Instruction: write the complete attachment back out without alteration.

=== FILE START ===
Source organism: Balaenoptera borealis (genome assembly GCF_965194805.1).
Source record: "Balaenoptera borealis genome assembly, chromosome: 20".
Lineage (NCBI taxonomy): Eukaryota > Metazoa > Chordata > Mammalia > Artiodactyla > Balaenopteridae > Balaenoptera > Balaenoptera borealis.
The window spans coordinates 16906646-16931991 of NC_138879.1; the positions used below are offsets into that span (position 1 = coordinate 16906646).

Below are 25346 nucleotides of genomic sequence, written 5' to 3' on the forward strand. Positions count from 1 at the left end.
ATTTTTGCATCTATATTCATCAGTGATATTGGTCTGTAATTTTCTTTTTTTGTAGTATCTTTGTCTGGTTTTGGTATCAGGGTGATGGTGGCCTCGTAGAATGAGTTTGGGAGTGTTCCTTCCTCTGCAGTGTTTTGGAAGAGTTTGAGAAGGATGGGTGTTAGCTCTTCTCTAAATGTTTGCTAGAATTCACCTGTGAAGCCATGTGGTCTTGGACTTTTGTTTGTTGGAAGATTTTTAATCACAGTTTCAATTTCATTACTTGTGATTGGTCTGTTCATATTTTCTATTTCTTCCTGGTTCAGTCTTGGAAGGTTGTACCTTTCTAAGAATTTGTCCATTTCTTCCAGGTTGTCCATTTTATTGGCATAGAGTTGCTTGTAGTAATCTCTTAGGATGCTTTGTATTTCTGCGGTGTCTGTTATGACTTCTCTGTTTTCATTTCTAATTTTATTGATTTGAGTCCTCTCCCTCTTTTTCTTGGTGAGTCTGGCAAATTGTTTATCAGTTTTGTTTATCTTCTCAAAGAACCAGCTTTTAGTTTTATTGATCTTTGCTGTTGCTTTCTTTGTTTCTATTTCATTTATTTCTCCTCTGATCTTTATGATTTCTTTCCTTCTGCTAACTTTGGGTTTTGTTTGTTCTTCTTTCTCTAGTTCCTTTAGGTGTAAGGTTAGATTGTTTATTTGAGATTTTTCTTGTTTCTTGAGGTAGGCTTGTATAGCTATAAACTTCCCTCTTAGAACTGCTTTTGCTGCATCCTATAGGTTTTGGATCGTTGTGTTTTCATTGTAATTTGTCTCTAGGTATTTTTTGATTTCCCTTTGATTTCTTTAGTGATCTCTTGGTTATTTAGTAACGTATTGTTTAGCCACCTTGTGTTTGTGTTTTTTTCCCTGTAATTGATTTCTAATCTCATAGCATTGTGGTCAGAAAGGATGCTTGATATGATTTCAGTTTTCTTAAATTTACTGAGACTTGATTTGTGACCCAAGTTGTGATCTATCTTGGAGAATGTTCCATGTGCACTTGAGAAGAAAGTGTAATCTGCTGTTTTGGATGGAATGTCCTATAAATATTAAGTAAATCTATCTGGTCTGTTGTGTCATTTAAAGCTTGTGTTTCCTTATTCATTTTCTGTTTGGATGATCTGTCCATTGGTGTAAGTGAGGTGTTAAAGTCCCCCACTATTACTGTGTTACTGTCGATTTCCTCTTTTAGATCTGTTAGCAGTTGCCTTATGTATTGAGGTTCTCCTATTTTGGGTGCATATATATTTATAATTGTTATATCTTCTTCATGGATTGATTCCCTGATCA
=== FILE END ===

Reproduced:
Source organism: Balaenoptera borealis (genome assembly GCF_965194805.1).
Source record: "Balaenoptera borealis genome assembly, chromosome: 20".
Lineage (NCBI taxonomy): Eukaryota > Metazoa > Chordata > Mammalia > Artiodactyla > Balaenopteridae > Balaenoptera > Balaenoptera borealis.
The window spans coordinates 16906646-16931991 of NC_138879.1; the positions used below are offsets into that span (position 1 = coordinate 16906646).

Below are 25346 nucleotides of genomic sequence, written 5' to 3' on the forward strand. Positions count from 1 at the left end.
ATTTTTGCATCTATATTCATCAGTGATATTGGTCTGTAATTTTCTTTTTTTGTAGTATCTTTGTCTGGTTTTGGTATCAGGGTGATGGTGGCCTCGTAGAATGAGTTTGGGAGTGTTCCTTCCTCTGCAGTGTTTTGGAAGAGTTTGAGAAGGATGGGTGTTAGCTCTTCTCTAAATGTTTGCTAGAATTCACCTGTGAAGCCATGTGGTCTTGGACTTTTGTTTGTTGGAAGATTTTTAATCACAGTTTCAATTTCATTACTTGTGATTGGTCTGTTCATATTTTCTATTTCTTCCTGGTTCAGTCTTGGAAGGTTGTACCTTTCTAAGAATTTGTCCATTTCTTCCAGGTTGTCCATTTTATTGGCATAGAGTTGCTTGTAGTAATCTCTTAGGATGCTTTGTATTTCTGCGGTGTCTGTTATGACTTCTCTGTTTTCATTTCTAATTTTATTGATTTGAGTCCTCTCCCTCTTTTTCTTGGTGAGTCTGGCAAATTGTTTATCAGTTTTGTTTATCTTCTCAAAGAACCAGCTTTTAGTTTTATTGATCTTTGCTGTTGCTTTCTTTGTTTCTATTTCATTTATTTCTCCTCTGATCTTTATGATTTCTTTCCTTCTGCTAACTTTGGGTTTTGTTTGTTCTTCTTTCTCTAGTTCCTTTAGGTGTAAGGTTAGATTGTTTATTTGAGATTTTTCTTGTTTCTTGAGGTAGGCTTGTATAGCTATAAACTTCCCTCTTAGAACTGCTTTTGCTGCATCCTATAGGTTTTGGATCGTTGTGTTTTCATTGTAATTTGTCTCTAGGTATTTTTTGATTTCCCTTTGATTTCTTTAGTGATCTCTTGGTTATTTAGTAACGTATTGTTTAGCCACCTTGTGTTTGTGTTTTTTTCCCTGTAATTGATTTCTAATCTCATAGCATTGTGGTCAGAAAGGATGCTTGATATGATTTCAGTTTTCTTAAATTTACTGAGACTTGATTTGTGACCCAAGTTGTGATCTATCTTGGAGAATGTTCCATGTGCACTTGAGAAGAAAGTGTAATCTGCTGTTTTGGATGGAATGTCCTATAAATATTAAGTAAATCTATCTGGTCTGTTGTGTCATTTAAAGCTTGTGTTTCCTTATTCATTTTCTGTTTGGATGATCTGTCCATTGGTGTAAGTGAGGTGTTAAAGTCCCCCACTATTACTGTGTTACTGTCGATTTCCTCTTTTAGATCTGTTAGCAGTTGCCTTATGTATTGAGGTTCTCCTATTTTGGGTGCATATATATTTATAATTGTTATATCTTCTTCATGGATTGATTCCCTGATCA